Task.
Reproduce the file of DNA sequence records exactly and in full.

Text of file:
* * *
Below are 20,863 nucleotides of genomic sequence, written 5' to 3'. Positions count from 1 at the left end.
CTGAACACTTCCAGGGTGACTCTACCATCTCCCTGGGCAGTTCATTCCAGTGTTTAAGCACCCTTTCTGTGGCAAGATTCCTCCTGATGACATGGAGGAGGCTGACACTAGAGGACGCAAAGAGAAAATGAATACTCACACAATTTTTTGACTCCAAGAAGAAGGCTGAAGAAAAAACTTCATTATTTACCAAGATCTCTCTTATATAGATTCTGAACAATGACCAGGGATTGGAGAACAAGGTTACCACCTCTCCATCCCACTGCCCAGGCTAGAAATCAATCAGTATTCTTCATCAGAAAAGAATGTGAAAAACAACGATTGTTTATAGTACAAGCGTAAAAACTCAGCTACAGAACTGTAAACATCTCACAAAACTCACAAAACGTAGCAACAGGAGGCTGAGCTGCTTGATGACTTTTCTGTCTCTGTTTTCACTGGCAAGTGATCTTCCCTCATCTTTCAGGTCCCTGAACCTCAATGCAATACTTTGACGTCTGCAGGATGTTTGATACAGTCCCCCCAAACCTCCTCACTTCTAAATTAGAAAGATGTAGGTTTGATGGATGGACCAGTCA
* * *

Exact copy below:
Below are 20,863 nucleotides of genomic sequence, written 5' to 3'. Positions count from 1 at the left end.
CTGAACACTTCCAGGGTGACTCTACCATCTCCCTGGGCAGTTCATTCCAGTGTTTAAGCACCCTTTCTGTGGCAAGATTCCTCCTGATGACATGGAGGAGGCTGACACTAGAGGACGCAAAGAGAAAATGAATACTCACACAATTTTTTGACTCCAAGAAGAAGGCTGAAGAAAAAACTTCATTATTTACCAAGATCTCTCTTATATAGATTCTGAACAATGACCAGGGATTGGAGAACAAGGTTACCACCTCTCCATCCCACTGCCCAGGCTAGAAATCAATCAGTATTCTTCATCAGAAAAGAATGTGAAAAACAACGATTGTTTATAGTACAAGCGTAAAAACTCAGCTACAGAACTGTAAACATCTCACAAAACTCACAAAACGTAGCAACAGGAGGCTGAGCTGCTTGATGACTTTTCTGTCTCTGTTTTCACTGGCAAGTGATCTTCCCTCATCTTTCAGGTCCCTGAACCTCAATGCAATACTTTGACGTCTGCAGGATGTTTGATACAGTCCCCCCAAACCTCCTCACTTCTAAATTAGAAAGATGTAGGTTTGATGGATGGACCAGTCA